"Lumizyme has stopped the progression of my disease," says one of first to receive the drug since the FDA granted commercial approval
Update (Aug. 4, 2014): The U.S. Food and Drug Administration (FDA) has expanded the approval of Lumizyme so that it can now be used to treat Pompe disease patients of all ages, including children younger than age 8. See FDA Expands Approval of Drug to Treat Pompe Disease to Patients of All Ages; Removes Risk Mitigation Strategy Requirements, Aug. 1, 2014.
Monique Griffin of Orlando, Fla., was one of the first in the nation to receive the commercially available treatment Lumizyme for acid maltase deficiency (AMD, or Pompe disease).
"It was really exciting," Griffin, 35, said of her infusion. Although she’s been receiving treatments under a temporary-access program since March, this was her first treatment since Lumizyme received U.S. Food and Drug Administration (FDA) approval in late May. FDA approval means the drug can be prescribed by physicians and covered by insurance.
"In a way, it was like starting all over again,” said Griffin, who received the infusion at Shands Medical Plaza at the University of Florida (UF) in Gainsville.
Lumizyme is a laboratory-developed enzyme manufactured by Genzyme Corp., of Cambridge, Mass. It replaces the acid maltase enzyme deficient in people with Pompe disease, and is the first treatment approved in the United States specifically for people ages 8 and older with the late-onset form of the disease.
The FDA granted approval for U.S. sales of the drug May 25, 2010. (See Pompe Disease: Genzyme Receives FDA Approval for Lumizyme.)
Lumizyme treatments are administered every two weeks via an approximately four-hour infusion into the arm or hand, followed by a one-hour observation period.
MDA-supported basic research played a role in the development of both Lumizyme and Myozyme, Genzyme's enzyme replacement drug for infants and very young children. (For more, see Lumizyme on the Horizon.)
Making the switch
Griffin learned she has Pompe disease in January 2010. Since March, she has been receiving enzyme infusions through Genzyme's Alglucosidase Alfa Temporary Access Program (ATAP), which the company set up in order to provide treatment for adults who are severely affected by the disease during the time Genzyme was waiting for FDA approval.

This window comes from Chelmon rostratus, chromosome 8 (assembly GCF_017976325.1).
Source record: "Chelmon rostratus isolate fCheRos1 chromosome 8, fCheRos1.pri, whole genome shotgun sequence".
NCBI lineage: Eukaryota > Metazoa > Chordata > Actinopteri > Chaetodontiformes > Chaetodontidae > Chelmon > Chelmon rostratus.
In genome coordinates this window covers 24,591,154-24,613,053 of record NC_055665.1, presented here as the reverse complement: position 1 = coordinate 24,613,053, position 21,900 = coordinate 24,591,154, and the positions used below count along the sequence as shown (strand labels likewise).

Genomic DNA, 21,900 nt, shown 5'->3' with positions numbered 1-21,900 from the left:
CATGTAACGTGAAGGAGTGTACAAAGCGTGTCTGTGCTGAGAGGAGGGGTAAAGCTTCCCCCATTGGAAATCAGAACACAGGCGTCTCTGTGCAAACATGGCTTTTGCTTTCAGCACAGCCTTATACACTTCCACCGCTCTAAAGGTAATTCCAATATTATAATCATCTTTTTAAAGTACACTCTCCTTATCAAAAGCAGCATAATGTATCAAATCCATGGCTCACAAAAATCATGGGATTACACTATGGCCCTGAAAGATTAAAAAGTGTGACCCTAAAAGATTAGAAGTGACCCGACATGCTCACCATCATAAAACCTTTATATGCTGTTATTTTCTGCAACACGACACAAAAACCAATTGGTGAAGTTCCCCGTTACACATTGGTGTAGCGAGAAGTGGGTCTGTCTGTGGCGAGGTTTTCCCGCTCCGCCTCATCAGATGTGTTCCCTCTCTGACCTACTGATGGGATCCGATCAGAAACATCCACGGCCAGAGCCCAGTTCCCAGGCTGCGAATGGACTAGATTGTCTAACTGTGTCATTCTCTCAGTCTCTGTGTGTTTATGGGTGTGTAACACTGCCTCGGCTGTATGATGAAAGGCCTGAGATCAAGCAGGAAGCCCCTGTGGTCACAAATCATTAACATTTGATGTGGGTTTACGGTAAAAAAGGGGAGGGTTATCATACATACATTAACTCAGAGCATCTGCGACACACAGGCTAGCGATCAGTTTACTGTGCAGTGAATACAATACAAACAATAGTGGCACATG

|Monique Griffin looks at her medication while receiving a treatment at the University of Florida infusion center at Shands Medical Plaza in Gainesville, Fla.|
A flurry of activity preceded last week's event, which Griffin noted, "almost didn't happen."
"We all had to work around the clock for the week leading up to today in order to put everything in place," Griffin wrote in her blog, M.E.G.'s Confessional – My Mystery Disease is Pompe.
"Phone calls, e-mails, faxes were going non-stop between UF, Genzyme, myself, my insurance company, the pharmaceutical distributor, and the wholesaler. I didn't receive the final OK that today's infusion was going to happen until 8:30 p.m. last night."
Even though she's only been receiving treatments with Lumizyme for a short time, Griffin said she's already noticed "little things," such as being able to walk longer distances and finding it easier to get up from a seated position. "I know it's a slow process," she said, "but I'm convinced Lumizyme has stopped the progression of my disease and had a positive effect."
Griffin is happy that all those in need can now receive Lumizyme. "Now it's available for all adults," she said, "and it's literally saving lives."
Transition to commerical supply
Severely affected adults who have been receiving alglucosidase alfa through ATAP will continue to receive therapy as they transition to the commercial supply.
Those who have been waiting for treatment should contact their physician about getting access to the new medication.